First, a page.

Sunday, December 13, 2009
Momentary oystering break from the studio
I've got plenty to do in the studio, including firing the last load of bisque before this week's glaze firing and weekend kiln-opening and open studio. But I can't stay inside all the time, so this morning I headed to Monument Beach to meet up with Mike and Tammy Race on the oyster flats at low tide.
It's oyster season here on the Cape, one of the pleasures of sharing the cold weather with no one but locals. I live in Falmouth, so I can't harvest the Monument Beach version of Crassotreia Virginica. That village is in the town of Bourne, so we depend on Mike and Tammy's eagerness to share. That's Mike holding the basket of today's harvest. We eat a lot of their oysters this time of year. They're small and firm and taste like the salt water they come from. Kumamotos, Olympias, Apalachicolas, Wellfleets, Cotuits, Belons, Bluepoints ... they're all good. But these from Monument Beach, eaten with only a grinding of black pepper and perhaps a bit of lemon, are pretty hard to beat.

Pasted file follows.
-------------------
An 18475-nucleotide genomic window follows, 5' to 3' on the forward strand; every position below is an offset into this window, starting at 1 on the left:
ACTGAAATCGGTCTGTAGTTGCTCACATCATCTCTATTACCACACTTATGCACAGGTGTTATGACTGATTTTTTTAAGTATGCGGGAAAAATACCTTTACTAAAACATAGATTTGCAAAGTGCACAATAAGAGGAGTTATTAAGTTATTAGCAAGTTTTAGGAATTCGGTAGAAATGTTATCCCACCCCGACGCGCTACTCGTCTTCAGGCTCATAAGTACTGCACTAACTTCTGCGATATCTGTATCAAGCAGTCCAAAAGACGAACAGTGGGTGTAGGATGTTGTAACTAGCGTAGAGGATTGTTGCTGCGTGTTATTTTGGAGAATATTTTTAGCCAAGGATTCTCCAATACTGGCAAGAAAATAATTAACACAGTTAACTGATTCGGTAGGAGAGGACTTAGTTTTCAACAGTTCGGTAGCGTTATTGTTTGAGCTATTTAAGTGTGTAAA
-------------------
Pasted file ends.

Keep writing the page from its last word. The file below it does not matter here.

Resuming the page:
This beach is on the narrow dike between the harbor at Monument Bay and the Cape Cod Canal, with the railroad bridge over the canal in the background. At dead low tide this year, there are so many oysters on the surface that it's difficult to spend more than a half-hour gathering your limit. It's a good year for oysters.